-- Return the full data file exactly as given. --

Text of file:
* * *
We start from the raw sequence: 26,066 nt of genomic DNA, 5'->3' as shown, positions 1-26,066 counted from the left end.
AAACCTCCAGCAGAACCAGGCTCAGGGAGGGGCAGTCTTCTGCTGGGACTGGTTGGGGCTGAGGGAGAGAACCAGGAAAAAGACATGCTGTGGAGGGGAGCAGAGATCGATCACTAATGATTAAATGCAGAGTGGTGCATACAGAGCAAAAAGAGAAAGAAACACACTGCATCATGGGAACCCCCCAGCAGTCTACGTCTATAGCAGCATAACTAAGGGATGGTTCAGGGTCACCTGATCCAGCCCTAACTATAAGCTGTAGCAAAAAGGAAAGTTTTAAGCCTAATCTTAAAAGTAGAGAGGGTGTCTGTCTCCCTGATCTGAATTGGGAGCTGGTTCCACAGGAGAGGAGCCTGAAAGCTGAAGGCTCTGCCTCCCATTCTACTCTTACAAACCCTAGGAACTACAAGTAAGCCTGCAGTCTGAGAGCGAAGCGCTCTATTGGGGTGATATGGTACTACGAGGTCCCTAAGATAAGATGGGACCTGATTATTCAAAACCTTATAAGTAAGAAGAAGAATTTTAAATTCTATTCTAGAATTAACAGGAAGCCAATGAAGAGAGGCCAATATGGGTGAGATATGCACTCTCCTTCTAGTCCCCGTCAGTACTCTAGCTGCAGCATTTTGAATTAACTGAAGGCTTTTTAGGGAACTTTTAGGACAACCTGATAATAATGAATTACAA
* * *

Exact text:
We start from the raw sequence: 26,066 nt of genomic DNA, 5'->3' as shown, positions 1-26,066 counted from the left end.
AAACCTCCAGCAGAACCAGGCTCAGGGAGGGGCAGTCTTCTGCTGGGACTGGTTGGGGCTGAGGGAGAGAACCAGGAAAAAGACATGCTGTGGAGGGGAGCAGAGATCGATCACTAATGATTAAATGCAGAGTGGTGCATACAGAGCAAAAAGAGAAAGAAACACACTGCATCATGGGAACCCCCCAGCAGTCTACGTCTATAGCAGCATAACTAAGGGATGGTTCAGGGTCACCTGATCCAGCCCTAACTATAAGCTGTAGCAAAAAGGAAAGTTTTAAGCCTAATCTTAAAAGTAGAGAGGGTGTCTGTCTCCCTGATCTGAATTGGGAGCTGGTTCCACAGGAGAGGAGCCTGAAAGCTGAAGGCTCTGCCTCCCATTCTACTCTTACAAACCCTAGGAACTACAAGTAAGCCTGCAGTCTGAGAGCGAAGCGCTCTATTGGGGTGATATGGTACTACGAGGTCCCTAAGATAAGATGGGACCTGATTATTCAAAACCTTATAAGTAAGAAGAAGAATTTTAAATTCTATTCTAGAATTAACAGGAAGCCAATGAAGAGAGGCCAATATGGGTGAGATATGCACTCTCCTTCTAGTCCCCGTCAGTACTCTAGCTGCAGCATTTTGAATTAACTGAAGGCTTTTTAGGGAACTTTTAGGACAACCTGATAATAATGAATTACAA